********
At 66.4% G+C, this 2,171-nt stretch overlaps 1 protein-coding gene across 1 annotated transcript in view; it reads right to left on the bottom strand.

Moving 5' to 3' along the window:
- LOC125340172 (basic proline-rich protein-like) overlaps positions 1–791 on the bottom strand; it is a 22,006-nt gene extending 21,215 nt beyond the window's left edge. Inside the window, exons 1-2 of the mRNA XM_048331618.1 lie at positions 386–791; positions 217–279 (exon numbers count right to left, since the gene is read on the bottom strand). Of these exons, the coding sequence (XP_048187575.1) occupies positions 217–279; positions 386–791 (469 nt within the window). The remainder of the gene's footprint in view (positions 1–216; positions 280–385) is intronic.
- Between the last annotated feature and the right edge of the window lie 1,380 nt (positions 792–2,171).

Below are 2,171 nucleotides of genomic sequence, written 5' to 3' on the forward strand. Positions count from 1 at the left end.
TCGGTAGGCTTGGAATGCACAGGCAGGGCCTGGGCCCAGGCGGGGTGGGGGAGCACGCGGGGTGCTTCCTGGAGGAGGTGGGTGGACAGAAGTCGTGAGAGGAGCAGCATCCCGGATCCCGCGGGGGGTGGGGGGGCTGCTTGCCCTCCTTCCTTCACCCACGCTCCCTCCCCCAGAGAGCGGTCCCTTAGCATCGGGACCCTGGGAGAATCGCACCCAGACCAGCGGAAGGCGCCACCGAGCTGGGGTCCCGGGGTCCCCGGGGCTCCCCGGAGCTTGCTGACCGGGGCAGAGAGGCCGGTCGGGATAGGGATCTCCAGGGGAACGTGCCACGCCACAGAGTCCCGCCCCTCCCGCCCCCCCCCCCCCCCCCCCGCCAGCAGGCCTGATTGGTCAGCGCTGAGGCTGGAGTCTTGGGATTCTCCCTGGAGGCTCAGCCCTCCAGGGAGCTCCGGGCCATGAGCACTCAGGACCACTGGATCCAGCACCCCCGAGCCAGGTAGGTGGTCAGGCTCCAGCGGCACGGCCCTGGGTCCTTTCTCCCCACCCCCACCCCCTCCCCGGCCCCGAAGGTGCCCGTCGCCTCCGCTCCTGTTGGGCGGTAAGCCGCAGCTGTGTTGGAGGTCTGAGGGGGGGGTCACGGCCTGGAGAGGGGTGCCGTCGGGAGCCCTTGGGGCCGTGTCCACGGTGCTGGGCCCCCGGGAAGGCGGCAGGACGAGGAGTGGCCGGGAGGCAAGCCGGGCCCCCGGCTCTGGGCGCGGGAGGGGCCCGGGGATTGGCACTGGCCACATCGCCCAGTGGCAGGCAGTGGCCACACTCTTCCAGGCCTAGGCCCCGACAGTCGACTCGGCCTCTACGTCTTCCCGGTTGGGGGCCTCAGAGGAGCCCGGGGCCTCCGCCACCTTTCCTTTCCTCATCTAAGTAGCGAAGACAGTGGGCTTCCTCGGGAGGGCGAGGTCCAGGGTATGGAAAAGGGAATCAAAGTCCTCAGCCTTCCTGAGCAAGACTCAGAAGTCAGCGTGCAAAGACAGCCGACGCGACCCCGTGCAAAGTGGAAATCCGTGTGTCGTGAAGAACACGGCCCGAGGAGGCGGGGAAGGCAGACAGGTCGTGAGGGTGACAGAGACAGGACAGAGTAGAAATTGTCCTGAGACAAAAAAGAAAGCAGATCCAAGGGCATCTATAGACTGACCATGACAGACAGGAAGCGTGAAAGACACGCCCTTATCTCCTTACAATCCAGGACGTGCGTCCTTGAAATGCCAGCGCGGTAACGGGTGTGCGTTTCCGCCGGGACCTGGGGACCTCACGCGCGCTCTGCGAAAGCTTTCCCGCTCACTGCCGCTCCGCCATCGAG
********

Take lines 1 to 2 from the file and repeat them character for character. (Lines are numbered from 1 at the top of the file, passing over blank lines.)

At 66.4% G+C, this 2,171-nt stretch overlaps 1 protein-coding gene across 1 annotated transcript in view; it reads right to left on the bottom strand.

Moving 5' to 3' along the window: